September 11 attack drove radio signal code updates
Recent code changes have been enacted to protect first responders, namely police and firefighters, when entering a building in an emergency.
Our nation’s tragedy on September 11, 2001 exposed a systemic failure: the first responder’s radios worked well outside, but were unusable inside the buildings. The steel, re-enforced concrete, and low-E glass blocked radio signals, and cut off communication for first responders.
By 2015, the International Building Code was updated to include testing for first responder radio signal. Sufficient signal is described as -95dBm in 95% of the building.
The JDI Group uses a spectrum analyzer, with an antenna that corresponds to the frequency of the broadcast signal, to test each floor of a building in a grid pattern. This shows whether or not each section of the building has acceptable signal. In addition, all stairs, exits, and areas near the fire alarm equipment must have acceptable signal for the building to pass.
Local authorities have latitude to enforce new code
Each municipality adopts and enforces codes differently. As the 2018 International Building Code is adopted, building owners will begin hearing more about section 510, which addresses:
“All new buildings shall have approved radio coverage for emergency responders within the building based upon the existing coverage levels.”
As far as existing buildings, the 2018 IBC states in section 510.2: “Existing buildings shall be provided with approved radio coverage for emergency responders as required in Chapter 11.”
The authority having jurisdiction (AHJ) here is often the local fire chief or fire inspector. This official is given the latitude whether or not to enforce the code. Depending upon the code year the local jurisdiction has adopted, and how strict they (the individual or locality) have decided to enforce the code, all buildings may or may not be required to be tested for signal.
Typically, once an AHJ is informed about the code, they will require new buildings to be tested before occupancy and building with new additions to be tested (the addition and existing building) before occupancy. At this time, testing of existing buildings is not being enforced, but the JDI team expects this to change in the coming years.
Logistics of testing
JDI follows the testing method outlined in the NFPA 1221 Standard A.11.3.9:
- Each floor is divided into 20 equal grid areas up to 128,000 square feet.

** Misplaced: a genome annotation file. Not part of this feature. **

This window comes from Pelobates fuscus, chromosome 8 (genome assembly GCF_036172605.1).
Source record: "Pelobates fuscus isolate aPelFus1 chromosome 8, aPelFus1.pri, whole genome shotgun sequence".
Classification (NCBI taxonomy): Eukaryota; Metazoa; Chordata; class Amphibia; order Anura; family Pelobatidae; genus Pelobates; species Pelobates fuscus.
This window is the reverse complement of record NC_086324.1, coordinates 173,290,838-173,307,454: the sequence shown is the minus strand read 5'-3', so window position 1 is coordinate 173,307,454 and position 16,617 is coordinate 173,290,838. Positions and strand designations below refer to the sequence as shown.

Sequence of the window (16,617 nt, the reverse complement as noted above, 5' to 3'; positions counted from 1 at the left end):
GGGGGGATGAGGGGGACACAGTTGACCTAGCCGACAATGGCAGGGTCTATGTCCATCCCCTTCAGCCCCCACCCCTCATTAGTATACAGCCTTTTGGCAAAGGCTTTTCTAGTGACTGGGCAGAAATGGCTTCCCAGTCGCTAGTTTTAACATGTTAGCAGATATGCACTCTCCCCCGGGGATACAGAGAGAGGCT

- Each grid is tested in approximately the center of the grid area.
- Signal level is measured as the received signal. Delivered Audio Quality (DAQ) is measured as the transmitted signal level.
- DAQ should be 3.0 or better to pass, meaning speech is understandable with slight effort.
- 95% of the building areas and 100% of the critical areas must have a passing signal level for the building to pass.
Results of testing
After testing, The JDI Group will present an easy-to-interpret report to the owner and AHJ. This report will clearly state if the building passed or failed the testing process.
Following a “fail” result, the AHJ will typically require a distributed antenna system to enhance the signal in the building. Frequently, a portion of the building will fail and only those areas will be required to have a system installed. JDI can refer clients to outside consultants who design and install this type of system.
The equipment consists of an antenna, usually mounted on the roof, the cabling that distributes the signal, one or multiple amplifiers, and antennas within the building to broadcast the signal. These systems have been installed in buildings for years to improve the cellular signal inside a building or stadium.
For emergency responder radio signals, the system must be designed and installed to survive a fire for 2 hours including the amplifiers and the cables in rigid conduit. The amplifiers must be in NEMA 4 cabinets and have a back-up power (usually battery) that would provide 12 hours of service.
Maintaining a distributed antenna system
The system is required to be tested annually. The same grid test must be completed by an authorized testing professional. In addition, the back-up batteries need to be tested to verify they will maintain the system for the required length of time in a power outage.
The system receives a visual inspection to check the antennas, cabling, the status and condition of the amplifiers, and verify that all this equipment has not been physically damaged.